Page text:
3.2. Animal acquisition policy
Ideally, no AWC sanctuary would purchase or provide compensation as a condition of acquiring any animal. AWC members should not engage a third party, even a government official, to do so on their behalf. All animals in an AWC sanctuary should have been confiscated by relevant authorities, surrendered or donated by the person/s holding the animals. AWC members agree to make every effort to educate such person/s in a positive and interactive way, not to take animals out of their natural environment.
However, circumstances alter cases, and it may sometimes be necessary for a sanctuarian to purchase animals, to save their lives or to remove them from intolerable conditions. When doing so the sanctuarian should bear in mind that by doing so he is promoting the keeping of animals in captivity, and that he should try to strike a balance between the welfare of the particular animal and the broader interest of animal protection. Working with NSPCA and other responsible authorities to remove an animal from poor conditions to a reputable AWC sanctuary without payment is a better option.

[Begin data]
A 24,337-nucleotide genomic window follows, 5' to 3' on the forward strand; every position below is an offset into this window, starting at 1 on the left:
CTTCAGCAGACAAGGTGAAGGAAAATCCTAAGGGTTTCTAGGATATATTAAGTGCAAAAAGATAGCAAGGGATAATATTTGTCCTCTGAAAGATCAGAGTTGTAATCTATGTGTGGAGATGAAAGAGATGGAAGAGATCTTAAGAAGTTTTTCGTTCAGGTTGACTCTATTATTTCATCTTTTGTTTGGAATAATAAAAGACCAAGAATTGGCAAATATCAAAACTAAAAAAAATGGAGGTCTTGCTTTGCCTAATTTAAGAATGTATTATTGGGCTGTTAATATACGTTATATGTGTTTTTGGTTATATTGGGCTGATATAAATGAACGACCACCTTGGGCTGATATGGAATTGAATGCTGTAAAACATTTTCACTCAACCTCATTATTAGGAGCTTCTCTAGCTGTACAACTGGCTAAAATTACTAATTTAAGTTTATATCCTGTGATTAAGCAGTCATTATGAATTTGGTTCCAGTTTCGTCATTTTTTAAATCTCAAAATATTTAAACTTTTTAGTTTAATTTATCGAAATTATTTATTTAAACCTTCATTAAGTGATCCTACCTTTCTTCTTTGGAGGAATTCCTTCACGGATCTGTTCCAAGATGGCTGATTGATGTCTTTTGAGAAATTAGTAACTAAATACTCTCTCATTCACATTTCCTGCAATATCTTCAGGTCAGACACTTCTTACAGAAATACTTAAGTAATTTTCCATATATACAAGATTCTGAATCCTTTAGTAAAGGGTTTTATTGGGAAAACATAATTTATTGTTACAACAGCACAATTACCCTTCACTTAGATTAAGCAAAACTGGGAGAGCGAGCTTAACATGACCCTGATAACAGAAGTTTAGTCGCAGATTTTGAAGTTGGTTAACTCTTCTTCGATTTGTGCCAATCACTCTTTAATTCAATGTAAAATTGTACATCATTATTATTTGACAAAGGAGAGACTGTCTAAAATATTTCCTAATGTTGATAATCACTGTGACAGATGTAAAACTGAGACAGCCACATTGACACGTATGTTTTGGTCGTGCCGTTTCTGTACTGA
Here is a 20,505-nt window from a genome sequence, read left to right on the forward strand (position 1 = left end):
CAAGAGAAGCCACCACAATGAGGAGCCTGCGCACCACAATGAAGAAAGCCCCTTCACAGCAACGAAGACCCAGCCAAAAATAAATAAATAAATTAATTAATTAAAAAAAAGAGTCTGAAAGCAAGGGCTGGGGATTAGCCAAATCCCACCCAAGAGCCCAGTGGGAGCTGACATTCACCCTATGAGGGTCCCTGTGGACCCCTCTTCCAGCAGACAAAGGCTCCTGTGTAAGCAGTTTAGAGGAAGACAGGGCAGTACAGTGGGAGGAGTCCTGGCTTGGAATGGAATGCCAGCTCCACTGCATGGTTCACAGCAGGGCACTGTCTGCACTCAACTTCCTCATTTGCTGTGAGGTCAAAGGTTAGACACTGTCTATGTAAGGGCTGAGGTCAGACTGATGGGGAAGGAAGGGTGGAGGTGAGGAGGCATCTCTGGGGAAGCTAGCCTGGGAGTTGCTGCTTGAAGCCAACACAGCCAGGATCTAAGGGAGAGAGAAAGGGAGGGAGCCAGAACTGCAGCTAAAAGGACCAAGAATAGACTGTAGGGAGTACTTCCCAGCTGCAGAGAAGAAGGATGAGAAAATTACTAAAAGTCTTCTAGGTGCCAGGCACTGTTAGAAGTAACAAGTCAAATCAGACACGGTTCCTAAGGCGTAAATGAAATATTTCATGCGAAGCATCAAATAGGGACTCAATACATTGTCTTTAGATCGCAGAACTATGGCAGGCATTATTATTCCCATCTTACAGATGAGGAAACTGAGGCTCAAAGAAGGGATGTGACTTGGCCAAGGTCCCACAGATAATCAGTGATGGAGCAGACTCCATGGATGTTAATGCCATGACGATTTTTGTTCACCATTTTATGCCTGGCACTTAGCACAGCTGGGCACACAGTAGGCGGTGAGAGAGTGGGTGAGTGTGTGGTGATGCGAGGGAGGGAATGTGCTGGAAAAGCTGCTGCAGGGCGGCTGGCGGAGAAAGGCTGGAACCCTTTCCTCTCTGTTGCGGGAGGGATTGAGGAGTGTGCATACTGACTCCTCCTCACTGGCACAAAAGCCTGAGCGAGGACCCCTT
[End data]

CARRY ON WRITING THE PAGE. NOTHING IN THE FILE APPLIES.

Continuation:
3.3. Exploitation of animals in sanctuary.
The primary purpose of the facility should be the protection of the animals at the facility. Animals should not normally be used for any commercial purpose, sold, traded or hired out for entertainment, or used for any unnatural purposes. However, many sanctuaries allow visitors who view and photograph unreleasable animals, and so long as the animals are not stressed, such interaction can be useful as a source of income, an added local tourist attraction and as a tool for education.
Sanctuaries accept lifetime responsibility for their resident animals